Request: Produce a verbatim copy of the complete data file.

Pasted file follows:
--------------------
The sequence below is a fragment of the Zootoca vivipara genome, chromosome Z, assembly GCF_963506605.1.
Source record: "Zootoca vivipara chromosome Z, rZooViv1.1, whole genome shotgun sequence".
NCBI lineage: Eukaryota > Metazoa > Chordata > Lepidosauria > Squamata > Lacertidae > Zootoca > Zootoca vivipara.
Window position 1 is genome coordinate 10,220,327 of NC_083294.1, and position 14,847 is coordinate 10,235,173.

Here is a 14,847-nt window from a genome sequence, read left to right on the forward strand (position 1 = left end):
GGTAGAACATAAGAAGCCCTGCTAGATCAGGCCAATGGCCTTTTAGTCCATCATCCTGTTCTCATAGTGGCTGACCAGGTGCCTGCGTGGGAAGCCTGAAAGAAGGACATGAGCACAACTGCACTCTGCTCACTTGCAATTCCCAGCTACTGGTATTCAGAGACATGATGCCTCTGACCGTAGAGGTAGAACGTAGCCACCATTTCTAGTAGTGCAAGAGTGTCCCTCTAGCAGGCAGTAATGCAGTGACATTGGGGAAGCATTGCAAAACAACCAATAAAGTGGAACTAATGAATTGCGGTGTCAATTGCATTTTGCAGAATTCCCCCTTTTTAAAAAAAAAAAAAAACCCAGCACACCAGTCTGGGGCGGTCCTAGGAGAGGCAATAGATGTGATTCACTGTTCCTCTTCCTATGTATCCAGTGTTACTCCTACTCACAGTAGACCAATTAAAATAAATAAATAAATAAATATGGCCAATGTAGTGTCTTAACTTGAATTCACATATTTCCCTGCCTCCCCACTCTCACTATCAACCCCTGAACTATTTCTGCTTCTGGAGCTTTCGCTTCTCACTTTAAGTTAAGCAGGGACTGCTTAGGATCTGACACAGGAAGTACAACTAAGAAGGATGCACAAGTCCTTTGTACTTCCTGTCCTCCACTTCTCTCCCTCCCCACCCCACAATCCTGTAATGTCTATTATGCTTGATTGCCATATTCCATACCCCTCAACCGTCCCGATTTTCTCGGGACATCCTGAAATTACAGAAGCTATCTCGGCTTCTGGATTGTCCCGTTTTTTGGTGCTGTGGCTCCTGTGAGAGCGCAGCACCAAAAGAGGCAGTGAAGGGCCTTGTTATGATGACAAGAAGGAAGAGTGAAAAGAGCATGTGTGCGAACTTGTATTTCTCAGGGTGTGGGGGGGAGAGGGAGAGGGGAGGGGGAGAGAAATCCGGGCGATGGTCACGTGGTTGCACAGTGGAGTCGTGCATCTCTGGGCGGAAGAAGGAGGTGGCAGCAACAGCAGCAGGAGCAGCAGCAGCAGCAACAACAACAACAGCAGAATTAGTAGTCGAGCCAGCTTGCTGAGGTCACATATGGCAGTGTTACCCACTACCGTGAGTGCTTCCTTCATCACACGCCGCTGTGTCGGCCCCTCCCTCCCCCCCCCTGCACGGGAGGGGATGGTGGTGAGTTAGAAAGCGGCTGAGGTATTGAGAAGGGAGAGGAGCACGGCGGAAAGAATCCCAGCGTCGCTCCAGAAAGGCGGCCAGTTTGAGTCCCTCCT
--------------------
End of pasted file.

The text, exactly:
The sequence below is a fragment of the Zootoca vivipara genome, chromosome Z, assembly GCF_963506605.1.
Source record: "Zootoca vivipara chromosome Z, rZooViv1.1, whole genome shotgun sequence".
NCBI lineage: Eukaryota > Metazoa > Chordata > Lepidosauria > Squamata > Lacertidae > Zootoca > Zootoca vivipara.
Window position 1 is genome coordinate 10,220,327 of NC_083294.1, and position 14,847 is coordinate 10,235,173.

Here is a 14,847-nt window from a genome sequence, read left to right on the forward strand (position 1 = left end):
GGTAGAACATAAGAAGCCCTGCTAGATCAGGCCAATGGCCTTTTAGTCCATCATCCTGTTCTCATAGTGGCTGACCAGGTGCCTGCGTGGGAAGCCTGAAAGAAGGACATGAGCACAACTGCACTCTGCTCACTTGCAATTCCCAGCTACTGGTATTCAGAGACATGATGCCTCTGACCGTAGAGGTAGAACGTAGCCACCATTTCTAGTAGTGCAAGAGTGTCCCTCTAGCAGGCAGTAATGCAGTGACATTGGGGAAGCATTGCAAAACAACCAATAAAGTGGAACTAATGAATTGCGGTGTCAATTGCATTTTGCAGAATTCCCCCTTTTTAAAAAAAAAAAAAAACCCAGCACACCAGTCTGGGGCGGTCCTAGGAGAGGCAATAGATGTGATTCACTGTTCCTCTTCCTATGTATCCAGTGTTACTCCTACTCACAGTAGACCAATTAAAATAAATAAATAAATAAATATGGCCAATGTAGTGTCTTAACTTGAATTCACATATTTCCCTGCCTCCCCACTCTCACTATCAACCCCTGAACTATTTCTGCTTCTGGAGCTTTCGCTTCTCACTTTAAGTTAAGCAGGGACTGCTTAGGATCTGACACAGGAAGTACAACTAAGAAGGATGCACAAGTCCTTTGTACTTCCTGTCCTCCACTTCTCTCCCTCCCCACCCCACAATCCTGTAATGTCTATTATGCTTGATTGCCATATTCCATACCCCTCAACCGTCCCGATTTTCTCGGGACATCCTGAAATTACAGAAGCTATCTCGGCTTCTGGATTGTCCCGTTTTTTGGTGCTGTGGCTCCTGTGAGAGCGCAGCACCAAAAGAGGCAGTGAAGGGCCTTGTTATGATGACAAGAAGGAAGAGTGAAAAGAGCATGTGTGCGAACTTGTATTTCTCAGGGTGTGGGGGGGAGAGGGAGAGGGGAGGGGGAGAGAAATCCGGGCGATGGTCACGTGGTTGCACAGTGGAGTCGTGCATCTCTGGGCGGAAGAAGGAGGTGGCAGCAACAGCAGCAGGAGCAGCAGCAGCAGCAACAACAACAACAGCAGAATTAGTAGTCGAGCCAGCTTGCTGAGGTCACATATGGCAGTGTTACCCACTACCGTGAGTGCTTCCTTCATCACACGCCGCTGTGTCGGCCCCTCCCTCCCCCCCCCTGCACGGGAGGGGATGGTGGTGAGTTAGAAAGCGGCTGAGGTATTGAGAAGGGAGAGGAGCACGGCGGAAAGAATCCCAGCGTCGCTCCAGAAAGGCGGCCAGTTTGAGTCCCTCCT